Shows Promise for Decontaminating Groundwater
By David Elstein
April 9, 2002
Trichloroethylene (TCE), a colorless,
toxic liquid widely used as a solvent for dry cleaning and degreasing, has been
known to seep into groundwater and make it dangerous for consumption. TCE also
has been found in groundwater on some military bases. Now
Agricultural Research Service scientists
may have found an inexpensive but effective product to clean up the mess:
Microbiologist Jim Hunter of the ARS Soil-Plant-Nutrient Research Laboratory,
Ft. Collins, Colo., has discovered that vegetable oil can be used to clean up
groundwater contaminated with TCE. He recommends using soybean oil since it is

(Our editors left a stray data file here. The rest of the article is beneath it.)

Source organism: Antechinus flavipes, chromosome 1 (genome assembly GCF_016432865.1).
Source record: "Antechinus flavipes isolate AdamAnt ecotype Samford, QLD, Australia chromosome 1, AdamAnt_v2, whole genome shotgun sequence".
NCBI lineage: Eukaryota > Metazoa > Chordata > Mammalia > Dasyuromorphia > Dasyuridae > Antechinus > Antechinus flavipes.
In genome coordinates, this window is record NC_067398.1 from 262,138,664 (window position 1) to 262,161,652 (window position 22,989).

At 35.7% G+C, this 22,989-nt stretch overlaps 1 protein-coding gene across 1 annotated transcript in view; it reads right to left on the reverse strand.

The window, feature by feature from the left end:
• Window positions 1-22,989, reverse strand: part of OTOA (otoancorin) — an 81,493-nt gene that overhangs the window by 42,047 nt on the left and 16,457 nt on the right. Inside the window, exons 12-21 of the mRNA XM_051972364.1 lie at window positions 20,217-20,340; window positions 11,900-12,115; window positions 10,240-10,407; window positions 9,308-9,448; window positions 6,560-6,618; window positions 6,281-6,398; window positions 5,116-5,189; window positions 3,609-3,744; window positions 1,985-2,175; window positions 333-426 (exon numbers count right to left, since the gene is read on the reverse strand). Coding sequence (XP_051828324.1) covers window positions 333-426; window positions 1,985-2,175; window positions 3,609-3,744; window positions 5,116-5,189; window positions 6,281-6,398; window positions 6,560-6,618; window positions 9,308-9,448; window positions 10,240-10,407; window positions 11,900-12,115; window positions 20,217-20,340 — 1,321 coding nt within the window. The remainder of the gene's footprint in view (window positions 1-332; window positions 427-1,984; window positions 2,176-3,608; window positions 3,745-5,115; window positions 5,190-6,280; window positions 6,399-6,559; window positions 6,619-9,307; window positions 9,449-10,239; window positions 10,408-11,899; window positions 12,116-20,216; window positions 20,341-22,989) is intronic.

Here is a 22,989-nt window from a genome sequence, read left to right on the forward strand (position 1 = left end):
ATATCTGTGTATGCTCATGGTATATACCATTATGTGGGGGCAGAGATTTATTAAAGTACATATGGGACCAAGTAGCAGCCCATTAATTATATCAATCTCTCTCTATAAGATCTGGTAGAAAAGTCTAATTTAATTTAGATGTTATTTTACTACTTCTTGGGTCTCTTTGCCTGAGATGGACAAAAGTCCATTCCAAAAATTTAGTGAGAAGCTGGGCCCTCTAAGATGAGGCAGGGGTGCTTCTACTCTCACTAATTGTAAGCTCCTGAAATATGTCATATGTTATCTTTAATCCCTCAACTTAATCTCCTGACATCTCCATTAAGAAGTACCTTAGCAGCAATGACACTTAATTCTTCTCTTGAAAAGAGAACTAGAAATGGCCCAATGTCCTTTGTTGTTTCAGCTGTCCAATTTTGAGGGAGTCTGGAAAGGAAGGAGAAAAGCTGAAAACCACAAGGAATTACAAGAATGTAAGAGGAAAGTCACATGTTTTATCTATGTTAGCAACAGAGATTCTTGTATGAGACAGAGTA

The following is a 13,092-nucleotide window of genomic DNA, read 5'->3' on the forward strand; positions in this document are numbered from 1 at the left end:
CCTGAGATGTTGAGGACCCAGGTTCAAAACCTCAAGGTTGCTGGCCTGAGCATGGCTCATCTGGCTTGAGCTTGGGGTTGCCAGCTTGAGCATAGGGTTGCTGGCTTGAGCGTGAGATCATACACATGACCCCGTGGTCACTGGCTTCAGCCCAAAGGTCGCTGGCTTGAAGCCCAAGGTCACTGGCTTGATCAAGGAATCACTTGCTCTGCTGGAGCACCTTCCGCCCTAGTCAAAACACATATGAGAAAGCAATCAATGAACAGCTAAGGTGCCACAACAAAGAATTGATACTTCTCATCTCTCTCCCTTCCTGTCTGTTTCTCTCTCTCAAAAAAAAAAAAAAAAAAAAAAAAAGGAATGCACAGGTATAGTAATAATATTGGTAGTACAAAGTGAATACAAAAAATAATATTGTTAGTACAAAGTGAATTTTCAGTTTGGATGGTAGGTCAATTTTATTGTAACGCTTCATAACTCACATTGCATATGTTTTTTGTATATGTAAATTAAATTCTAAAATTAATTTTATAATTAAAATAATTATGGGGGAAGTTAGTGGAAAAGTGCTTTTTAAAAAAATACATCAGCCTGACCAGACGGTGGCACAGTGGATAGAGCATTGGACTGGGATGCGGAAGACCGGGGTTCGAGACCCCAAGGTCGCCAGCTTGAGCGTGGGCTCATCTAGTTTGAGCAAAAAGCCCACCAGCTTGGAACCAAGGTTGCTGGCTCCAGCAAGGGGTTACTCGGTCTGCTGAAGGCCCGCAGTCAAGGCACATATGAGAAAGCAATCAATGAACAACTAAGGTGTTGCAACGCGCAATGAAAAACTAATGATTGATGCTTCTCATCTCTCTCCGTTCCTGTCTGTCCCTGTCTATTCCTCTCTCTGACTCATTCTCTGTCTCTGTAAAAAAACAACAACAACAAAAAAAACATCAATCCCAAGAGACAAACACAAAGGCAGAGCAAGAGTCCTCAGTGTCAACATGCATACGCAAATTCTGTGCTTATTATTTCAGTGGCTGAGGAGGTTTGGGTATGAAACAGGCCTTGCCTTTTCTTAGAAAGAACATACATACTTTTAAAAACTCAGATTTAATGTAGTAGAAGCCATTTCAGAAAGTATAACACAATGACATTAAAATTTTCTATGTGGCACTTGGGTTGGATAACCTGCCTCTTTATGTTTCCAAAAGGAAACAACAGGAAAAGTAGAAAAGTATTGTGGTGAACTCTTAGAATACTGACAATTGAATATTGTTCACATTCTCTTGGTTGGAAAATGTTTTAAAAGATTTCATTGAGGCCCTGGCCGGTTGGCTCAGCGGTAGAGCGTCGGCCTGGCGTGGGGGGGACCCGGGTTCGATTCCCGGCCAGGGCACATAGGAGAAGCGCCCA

Battelle, a nonprofit scientific company, originally suggested that
vegetable oil may clean up pollutants in groundwater, and Hunter was able to
prove it. Hunter also has shown that vegetable oil can clean up groundwater
that is contaminated with nitrogen fertilizer and the herbicide chlorate.
Hunter believes the best way to get the oil into the water is by injecting
the oil into the ground as an emulsion using high pressure to create a porous,
oil-containing barrier across the contaminated aquifer. The oil, used in low
concentrations, stimulates microorganisms naturally present in the aquifer to
grow and accumulate in the barrier. The TCE is degraded by these microorganisms
as contaminated groundwater flows through the barrier.
Parsons Corporation, an environmental consulting firm in Denver, Colo., is
using this ARS method to cleanse TCE from groundwater. Parsons is halfway
through its tests on several Air Force and Navy bases to see how effective the
vegetable oil is. The company has already completed some pilot tests and is now
working on full-scale evaluations.
ARS is the U.S. Department of
Agricultures primary scientific research agency.